For the most part, the CPD has been described nonchalantly in mainstream media as "nonprofit," "independent" and "nonpartisan" (e.g., Boston Globe, 6/27/00; Los Angeles Times, 6/25/00; Chicago Tribune, 6/22/00). In fact, the Commission is controlled by the Democratic and Republican parties, which jointly created the organization in 1987 with the aim of seizing control of the debates from the League of Women Voters.
Although the debate commission now gets away with portraying its role as a scrupulously fair and independent body, that's not how it was described when first established 13 years ago. A 1987 New York Times article (2/19/87) reporting the CPD's launch made it clear whom the group represented: "Democrats and Republicans Form Panel to Hold Presidential Debates."
According to the Times article, CPD co-chairs Paul Kirk and Frank Fahrenkopf—the Democratic and Republican national party chairs—took a stand on third-party participation during the press conference that announced the group's formation.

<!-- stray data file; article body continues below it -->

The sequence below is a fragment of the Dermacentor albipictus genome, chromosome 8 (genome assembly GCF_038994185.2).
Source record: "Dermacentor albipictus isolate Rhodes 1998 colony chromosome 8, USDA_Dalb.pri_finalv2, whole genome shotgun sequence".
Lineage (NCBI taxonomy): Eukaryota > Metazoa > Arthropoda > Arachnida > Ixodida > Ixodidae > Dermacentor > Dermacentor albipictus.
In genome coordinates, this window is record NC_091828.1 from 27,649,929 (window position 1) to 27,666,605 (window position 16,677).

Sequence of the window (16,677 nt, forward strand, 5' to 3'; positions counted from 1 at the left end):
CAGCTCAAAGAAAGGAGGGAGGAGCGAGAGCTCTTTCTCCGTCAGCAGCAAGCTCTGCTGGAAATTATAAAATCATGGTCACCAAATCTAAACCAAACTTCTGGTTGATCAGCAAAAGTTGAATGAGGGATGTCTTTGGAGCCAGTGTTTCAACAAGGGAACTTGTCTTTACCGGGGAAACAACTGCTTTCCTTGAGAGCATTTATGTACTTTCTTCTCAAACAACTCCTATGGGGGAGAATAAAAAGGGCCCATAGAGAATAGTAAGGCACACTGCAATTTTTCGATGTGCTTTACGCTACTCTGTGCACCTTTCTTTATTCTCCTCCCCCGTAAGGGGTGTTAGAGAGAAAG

"In response to questions," the Times reported, "Mr. Fahrenkopf indicated that the new Commission on Presidential Debates...was not likely to look with favor on including third-party candidates in the debates.... Mr. Kirk was less equivocal, saying he personally believed the panel should exclude third-party candidates from the debates." Both officials said that candidate selection was an issue for the Commission alone to decide. Kirk and Fahrenkopf still serve as the Commission's co-chairs. (The Washington Post reviewed some of this history in an exceptional July 2 piece.)
Despite the pretensions of the Commision, it will ultimately be up to the TV networks to decide which debates to broadcast. This fall, media activism will be crucial in ensuring that we have a real debate about the presidential debates.